David Rundle MA, DPhil
Sometime Lyell Fellow in Bibliography, Merton College, Oxford.
Publications include ‘On the difference between virtue and Weiss: humanist texts in England during the fifteenth century’, in D.E.S. Dunn (ed.), Courts, Counties and the Capital in the Latter Middle Ages (1996); ‘Two unnoticed manuscripts from the collection of Humfrey, Duke of Gloucester’, in Bodleian Library Record 16 (1998); ‘Humanism before the Tudors’, in J. Woolfson (ed.), Reassessing Tudor Humanism (2002); ‘Was there a Renaissance style of politics in fifteenth-century England?’, in G.W. Bernard et al. (eds), Authority and Consent in Tudor England (2002); ‘Habits of manuscript-collecting : the dispersals of the Library of Humfrey, Duke of Gloucester’, in J. Raven (ed.), Lost Libraries (2004); ‘Filippo Alberici, Henry VII and Richard Fox: the English fortunes of a little-known humanist’, in Journal of the Warburg and Courtauld Institutes 68 (2005); ‘Humanist eloquence among the barbarians in fifteenth-century England’, in C. Burnett et al. (eds), Britannia Latina: Latin in the Culture of Great Britain from the Middle Ages to the Twentieth Century (2005); ‘The scribe Thomas Candour and the making of Poggio Bracciolini’s English reputation’, in English Manuscript Studies 12 (2005); ‘The Unoriginality of Tito Livio Frulovisi's Vita Henrici Quinti’, in English Historical Review 123 (2008).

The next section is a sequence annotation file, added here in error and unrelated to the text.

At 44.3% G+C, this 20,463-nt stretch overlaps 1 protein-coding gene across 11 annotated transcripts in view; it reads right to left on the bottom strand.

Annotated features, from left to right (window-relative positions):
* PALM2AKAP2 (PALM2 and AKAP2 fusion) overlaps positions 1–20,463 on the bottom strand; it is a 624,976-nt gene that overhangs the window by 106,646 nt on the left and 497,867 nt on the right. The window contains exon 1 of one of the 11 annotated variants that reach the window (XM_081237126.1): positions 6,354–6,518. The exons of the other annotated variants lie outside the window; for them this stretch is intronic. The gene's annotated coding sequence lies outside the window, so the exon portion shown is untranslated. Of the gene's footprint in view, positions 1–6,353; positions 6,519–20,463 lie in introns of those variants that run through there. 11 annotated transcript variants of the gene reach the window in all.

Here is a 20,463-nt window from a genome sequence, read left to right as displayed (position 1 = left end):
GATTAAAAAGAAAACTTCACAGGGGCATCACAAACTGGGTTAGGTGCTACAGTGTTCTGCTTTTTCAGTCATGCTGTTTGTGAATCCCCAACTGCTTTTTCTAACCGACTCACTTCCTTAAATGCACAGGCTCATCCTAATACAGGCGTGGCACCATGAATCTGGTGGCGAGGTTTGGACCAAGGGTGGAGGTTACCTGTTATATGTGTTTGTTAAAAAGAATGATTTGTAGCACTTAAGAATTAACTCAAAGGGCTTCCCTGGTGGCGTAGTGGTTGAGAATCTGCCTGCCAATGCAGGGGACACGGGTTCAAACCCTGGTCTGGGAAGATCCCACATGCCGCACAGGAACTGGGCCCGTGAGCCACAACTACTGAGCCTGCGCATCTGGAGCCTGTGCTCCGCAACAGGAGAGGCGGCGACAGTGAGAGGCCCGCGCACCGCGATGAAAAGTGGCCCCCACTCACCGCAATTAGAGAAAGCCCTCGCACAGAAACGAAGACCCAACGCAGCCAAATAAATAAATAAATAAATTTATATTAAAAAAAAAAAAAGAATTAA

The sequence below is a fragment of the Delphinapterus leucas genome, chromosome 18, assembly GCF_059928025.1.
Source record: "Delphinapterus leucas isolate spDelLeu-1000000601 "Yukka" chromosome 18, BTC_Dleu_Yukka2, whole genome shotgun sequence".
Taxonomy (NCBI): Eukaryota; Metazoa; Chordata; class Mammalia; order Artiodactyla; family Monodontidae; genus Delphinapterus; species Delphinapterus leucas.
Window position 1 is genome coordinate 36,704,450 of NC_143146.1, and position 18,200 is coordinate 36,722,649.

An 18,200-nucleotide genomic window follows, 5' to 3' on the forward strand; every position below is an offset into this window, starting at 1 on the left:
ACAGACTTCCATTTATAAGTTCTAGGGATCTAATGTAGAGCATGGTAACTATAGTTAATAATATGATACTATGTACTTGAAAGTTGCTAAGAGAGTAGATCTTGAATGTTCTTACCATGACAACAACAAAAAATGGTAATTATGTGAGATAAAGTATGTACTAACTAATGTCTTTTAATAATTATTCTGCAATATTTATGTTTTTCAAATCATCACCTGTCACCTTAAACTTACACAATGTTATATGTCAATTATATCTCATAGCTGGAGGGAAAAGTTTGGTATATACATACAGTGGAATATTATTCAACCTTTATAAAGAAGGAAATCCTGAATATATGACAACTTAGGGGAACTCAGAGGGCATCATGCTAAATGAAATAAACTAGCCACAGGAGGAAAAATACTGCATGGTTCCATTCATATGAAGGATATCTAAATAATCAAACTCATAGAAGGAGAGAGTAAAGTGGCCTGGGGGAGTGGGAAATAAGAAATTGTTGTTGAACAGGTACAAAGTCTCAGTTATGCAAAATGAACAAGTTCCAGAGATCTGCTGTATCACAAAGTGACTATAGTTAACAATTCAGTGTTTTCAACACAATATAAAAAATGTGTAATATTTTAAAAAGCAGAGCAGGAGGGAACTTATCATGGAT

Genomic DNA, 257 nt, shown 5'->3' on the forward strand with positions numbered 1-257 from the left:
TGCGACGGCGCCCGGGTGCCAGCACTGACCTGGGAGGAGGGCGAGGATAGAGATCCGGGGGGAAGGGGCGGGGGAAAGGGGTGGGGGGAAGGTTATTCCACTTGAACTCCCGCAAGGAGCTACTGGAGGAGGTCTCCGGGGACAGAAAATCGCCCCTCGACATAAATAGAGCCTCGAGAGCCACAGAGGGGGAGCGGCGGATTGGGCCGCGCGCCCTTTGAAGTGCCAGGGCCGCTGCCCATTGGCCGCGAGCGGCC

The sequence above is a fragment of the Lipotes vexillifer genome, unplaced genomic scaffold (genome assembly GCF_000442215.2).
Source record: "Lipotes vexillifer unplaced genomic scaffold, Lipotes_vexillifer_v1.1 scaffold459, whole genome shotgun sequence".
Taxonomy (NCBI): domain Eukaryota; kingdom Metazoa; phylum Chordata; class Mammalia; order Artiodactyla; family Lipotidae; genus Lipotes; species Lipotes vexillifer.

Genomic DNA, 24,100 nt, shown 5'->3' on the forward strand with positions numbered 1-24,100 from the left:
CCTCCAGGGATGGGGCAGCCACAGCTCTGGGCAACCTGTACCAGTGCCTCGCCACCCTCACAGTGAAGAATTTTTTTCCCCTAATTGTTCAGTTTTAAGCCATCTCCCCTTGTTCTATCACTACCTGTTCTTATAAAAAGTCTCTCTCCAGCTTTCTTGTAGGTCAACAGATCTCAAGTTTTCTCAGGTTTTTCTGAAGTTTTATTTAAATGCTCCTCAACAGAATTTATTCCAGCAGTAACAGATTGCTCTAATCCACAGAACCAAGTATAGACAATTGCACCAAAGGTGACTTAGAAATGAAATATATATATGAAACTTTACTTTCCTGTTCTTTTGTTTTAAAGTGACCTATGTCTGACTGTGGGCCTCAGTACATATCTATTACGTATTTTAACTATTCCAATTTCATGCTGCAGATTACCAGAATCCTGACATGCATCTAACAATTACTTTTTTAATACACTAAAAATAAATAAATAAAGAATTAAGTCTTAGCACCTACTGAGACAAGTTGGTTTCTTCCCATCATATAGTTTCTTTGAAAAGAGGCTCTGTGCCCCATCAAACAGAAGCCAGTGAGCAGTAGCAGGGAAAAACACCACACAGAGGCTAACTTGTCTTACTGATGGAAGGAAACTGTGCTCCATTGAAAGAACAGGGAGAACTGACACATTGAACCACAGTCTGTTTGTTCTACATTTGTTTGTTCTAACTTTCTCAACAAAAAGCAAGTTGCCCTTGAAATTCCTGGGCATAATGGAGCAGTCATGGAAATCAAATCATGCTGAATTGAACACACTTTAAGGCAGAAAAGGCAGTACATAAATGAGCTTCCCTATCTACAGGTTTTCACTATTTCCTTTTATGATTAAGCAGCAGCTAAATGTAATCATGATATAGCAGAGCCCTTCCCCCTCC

Research and teaching interests include English and European humanism, political theory and political practice.